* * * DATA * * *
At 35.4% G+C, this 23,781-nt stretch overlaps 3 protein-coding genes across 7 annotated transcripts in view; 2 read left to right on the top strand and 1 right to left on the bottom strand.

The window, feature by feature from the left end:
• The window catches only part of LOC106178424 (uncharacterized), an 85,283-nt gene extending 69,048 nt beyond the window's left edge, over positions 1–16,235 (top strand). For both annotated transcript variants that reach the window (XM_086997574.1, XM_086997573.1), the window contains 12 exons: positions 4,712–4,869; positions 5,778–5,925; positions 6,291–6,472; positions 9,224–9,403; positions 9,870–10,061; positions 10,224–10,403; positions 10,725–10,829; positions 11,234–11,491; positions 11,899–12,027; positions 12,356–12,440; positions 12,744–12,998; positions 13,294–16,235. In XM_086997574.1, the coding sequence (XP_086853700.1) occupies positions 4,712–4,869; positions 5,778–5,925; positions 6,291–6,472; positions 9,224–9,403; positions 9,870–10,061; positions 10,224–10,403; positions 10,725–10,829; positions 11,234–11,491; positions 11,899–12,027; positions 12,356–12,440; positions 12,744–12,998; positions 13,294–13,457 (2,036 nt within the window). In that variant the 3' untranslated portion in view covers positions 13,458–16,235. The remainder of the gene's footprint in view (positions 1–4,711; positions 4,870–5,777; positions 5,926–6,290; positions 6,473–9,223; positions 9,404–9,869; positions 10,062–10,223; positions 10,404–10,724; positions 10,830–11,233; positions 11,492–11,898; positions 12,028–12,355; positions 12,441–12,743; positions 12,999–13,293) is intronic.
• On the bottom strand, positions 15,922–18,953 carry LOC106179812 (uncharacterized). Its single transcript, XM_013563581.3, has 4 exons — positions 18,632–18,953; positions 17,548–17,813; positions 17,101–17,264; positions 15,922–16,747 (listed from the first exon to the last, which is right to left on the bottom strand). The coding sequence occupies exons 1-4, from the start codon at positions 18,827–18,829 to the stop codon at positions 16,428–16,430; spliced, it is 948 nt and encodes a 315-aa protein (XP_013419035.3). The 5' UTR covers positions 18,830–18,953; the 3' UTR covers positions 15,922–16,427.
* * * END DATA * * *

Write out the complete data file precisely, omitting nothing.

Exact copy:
At 35.4% G+C, this 23,781-nt stretch overlaps 3 protein-coding genes across 7 annotated transcripts in view; 2 read left to right on the top strand and 1 right to left on the bottom strand.

The window, feature by feature from the left end:
• The window catches only part of LOC106178424 (uncharacterized), an 85,283-nt gene extending 69,048 nt beyond the window's left edge, over positions 1–16,235 (top strand). For both annotated transcript variants that reach the window (XM_086997574.1, XM_086997573.1), the window contains 12 exons: positions 4,712–4,869; positions 5,778–5,925; positions 6,291–6,472; positions 9,224–9,403; positions 9,870–10,061; positions 10,224–10,403; positions 10,725–10,829; positions 11,234–11,491; positions 11,899–12,027; positions 12,356–12,440; positions 12,744–12,998; positions 13,294–16,235. In XM_086997574.1, the coding sequence (XP_086853700.1) occupies positions 4,712–4,869; positions 5,778–5,925; positions 6,291–6,472; positions 9,224–9,403; positions 9,870–10,061; positions 10,224–10,403; positions 10,725–10,829; positions 11,234–11,491; positions 11,899–12,027; positions 12,356–12,440; positions 12,744–12,998; positions 13,294–13,457 (2,036 nt within the window). In that variant the 3' untranslated portion in view covers positions 13,458–16,235. The remainder of the gene's footprint in view (positions 1–4,711; positions 4,870–5,777; positions 5,926–6,290; positions 6,473–9,223; positions 9,404–9,869; positions 10,062–10,223; positions 10,404–10,724; positions 10,830–11,233; positions 11,492–11,898; positions 12,028–12,355; positions 12,441–12,743; positions 12,999–13,293) is intronic.
• On the bottom strand, positions 15,922–18,953 carry LOC106179812 (uncharacterized). Its single transcript, XM_013563581.3, has 4 exons — positions 18,632–18,953; positions 17,548–17,813; positions 17,101–17,264; positions 15,922–16,747 (listed from the first exon to the last, which is right to left on the bottom strand). The coding sequence occupies exons 1-4, from the start codon at positions 18,827–18,829 to the stop codon at positions 16,428–16,430; spliced, it is 948 nt and encodes a 315-aa protein (XP_013419035.3). The 5' UTR covers positions 18,830–18,953; the 3' UTR covers positions 15,922–16,427.